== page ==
By Carolyn Clarke

Driving Force

Dominic McVey didn’t set up in business for the money he did it to prove that teenagers can achieve success. “Kids are always being told, you can’t do this, you can’t do that,’ explains Dominic.

His entrepreneurial streak landed him in trouble from an early age. When he was about eleven he was filmed in Japan, viewing gadgets when he should have been at school. The gadget exhibition was screened on English television and Dominic was in trouble with his headmaster.
Dominic tested the patience of his parents when he used his dad’s credit card to buy stocks and shares. He made about £150 profit.

The ‘Lucky Break’

The turning point of his business career started when Dominic was on the Internet looking for the Visa credit card website. He accidentally spelt it Viza. This led him to discovering the website of an American company who manufactured scooters.

Dominic really wanted one of these scooters. However, he didn’t have £1,000 to purchase a scooter and neither did his parents.

So Dominic emailed the company, “I think you should send me a scooter. I would sell loads over here.”

The company responded with the offer, “Buy five and you can have a sixth for free.”

Dominic set about raising £5,000 capital so he could take up the offer. Using his £150 he invested it by buying and selling some gadgets from Japan. He also organised an under 18s dance party event.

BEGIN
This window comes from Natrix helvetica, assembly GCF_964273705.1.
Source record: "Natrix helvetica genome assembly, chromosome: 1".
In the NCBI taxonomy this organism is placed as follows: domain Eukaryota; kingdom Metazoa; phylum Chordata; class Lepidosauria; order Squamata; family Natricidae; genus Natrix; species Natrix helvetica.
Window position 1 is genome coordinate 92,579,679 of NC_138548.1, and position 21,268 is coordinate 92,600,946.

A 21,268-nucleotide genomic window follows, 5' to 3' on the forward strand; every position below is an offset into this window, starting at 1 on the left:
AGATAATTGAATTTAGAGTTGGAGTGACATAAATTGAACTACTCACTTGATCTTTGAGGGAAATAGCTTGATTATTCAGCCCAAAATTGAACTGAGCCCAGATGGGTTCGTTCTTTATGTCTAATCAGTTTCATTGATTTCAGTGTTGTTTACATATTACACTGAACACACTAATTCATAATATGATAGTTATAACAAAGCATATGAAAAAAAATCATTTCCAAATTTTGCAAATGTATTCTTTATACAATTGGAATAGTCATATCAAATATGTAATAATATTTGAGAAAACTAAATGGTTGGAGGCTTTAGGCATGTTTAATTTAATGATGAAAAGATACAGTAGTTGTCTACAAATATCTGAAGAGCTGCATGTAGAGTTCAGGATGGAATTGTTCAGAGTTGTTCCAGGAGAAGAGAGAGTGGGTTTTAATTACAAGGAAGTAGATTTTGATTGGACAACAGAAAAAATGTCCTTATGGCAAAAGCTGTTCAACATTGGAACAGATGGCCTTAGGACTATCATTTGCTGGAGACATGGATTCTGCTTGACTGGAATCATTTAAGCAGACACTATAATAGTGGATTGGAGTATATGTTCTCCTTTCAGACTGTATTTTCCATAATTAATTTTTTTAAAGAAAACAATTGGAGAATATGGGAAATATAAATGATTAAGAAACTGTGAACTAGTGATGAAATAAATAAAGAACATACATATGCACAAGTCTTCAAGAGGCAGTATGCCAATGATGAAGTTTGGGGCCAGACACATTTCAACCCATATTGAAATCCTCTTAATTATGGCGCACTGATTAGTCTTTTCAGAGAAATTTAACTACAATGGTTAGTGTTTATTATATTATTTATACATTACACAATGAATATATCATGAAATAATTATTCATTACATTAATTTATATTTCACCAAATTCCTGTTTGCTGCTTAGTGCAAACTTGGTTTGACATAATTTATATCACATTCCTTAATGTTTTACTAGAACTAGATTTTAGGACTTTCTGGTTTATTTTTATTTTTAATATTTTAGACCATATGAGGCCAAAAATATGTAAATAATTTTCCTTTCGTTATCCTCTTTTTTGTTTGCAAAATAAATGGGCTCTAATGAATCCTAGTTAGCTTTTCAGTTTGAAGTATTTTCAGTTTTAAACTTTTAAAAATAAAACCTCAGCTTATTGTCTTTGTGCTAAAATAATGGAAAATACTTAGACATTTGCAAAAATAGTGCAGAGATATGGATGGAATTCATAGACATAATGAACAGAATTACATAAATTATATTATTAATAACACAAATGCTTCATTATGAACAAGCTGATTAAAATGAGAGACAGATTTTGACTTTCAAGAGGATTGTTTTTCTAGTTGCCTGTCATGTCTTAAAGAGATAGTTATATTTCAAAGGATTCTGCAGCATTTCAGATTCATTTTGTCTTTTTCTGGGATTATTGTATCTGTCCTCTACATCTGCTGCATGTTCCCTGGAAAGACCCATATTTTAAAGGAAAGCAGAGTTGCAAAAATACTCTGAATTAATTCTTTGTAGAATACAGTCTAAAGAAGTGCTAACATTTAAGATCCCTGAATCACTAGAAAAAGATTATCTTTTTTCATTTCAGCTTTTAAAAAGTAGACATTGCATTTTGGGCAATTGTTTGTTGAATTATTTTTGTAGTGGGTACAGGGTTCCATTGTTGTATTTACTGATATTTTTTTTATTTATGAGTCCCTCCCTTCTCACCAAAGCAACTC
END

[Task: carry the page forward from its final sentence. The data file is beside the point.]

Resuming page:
Soon he had raised £5,000.

He sent the money and received five scooters plus a sixth one for free. Within days Dominic had sold five, kept one for his own use and ordered another ten.
By the time Dominic was fifteen it was reported he had made £15million.

Other Ventures

Like many entrepreneurs Dominic went on to other ventures, of which some failed.

Dominic says that the danger of making a lot of money quickly is that you become too confident. He organised an event which bombed, losing him a lot of money.

After that experience Dominic went into business with Simon Tate. Dominic was approaching eighteen and Simon was a few years older. They used the offices of Tate’s family business to help launch a new venture on a shoestring.

Dominic McVey and Simon Tate launched a range of breath fresheners. In 2004 they started a company, Kew Health and Beauty.

In 2009 Dominic McVey purchased ‘Front’ magazine for £87,500 with business partner, Francis Ridley. The men’s lifestyle magazine audience are the 16 to 24 year-olds. ‘Front’ features bands, clothes and girls. The acquisition of ‘Front’ made Dominic UK’s youngest national magazine publisher.

Now 23, Dominic is head of the busy cosmetics company, Cosmagenics.


At 18 yrs, Dominic was appointed a Pioneer for Entrepreneurialism by the Queen in 2004. Dominic is also an advisor on entrepreneurialism to the Department of Enterprise, Trade and Employment of the Irish Government.

He has consulted for many institutions and organisations including the DTI. In 2009 the Sunday Times named Dominic as Britain’s second most influential business person under the age of 30, in their ‘Top 30 power players under 30’.

Success Principles Learned

Dominic says he rushed in to everything. He wanted this and that and wanted to do it all. This way of working was how he ended up losing a lot of money.

Experience has shown him, you need to consolidate your interests, and take time out to work out where you’re heading for next.

If you want to read more about Dominic McVey he is one of the British Tycoons featured in the book, ‘How I made my First Million’ by Tammy Cohen.

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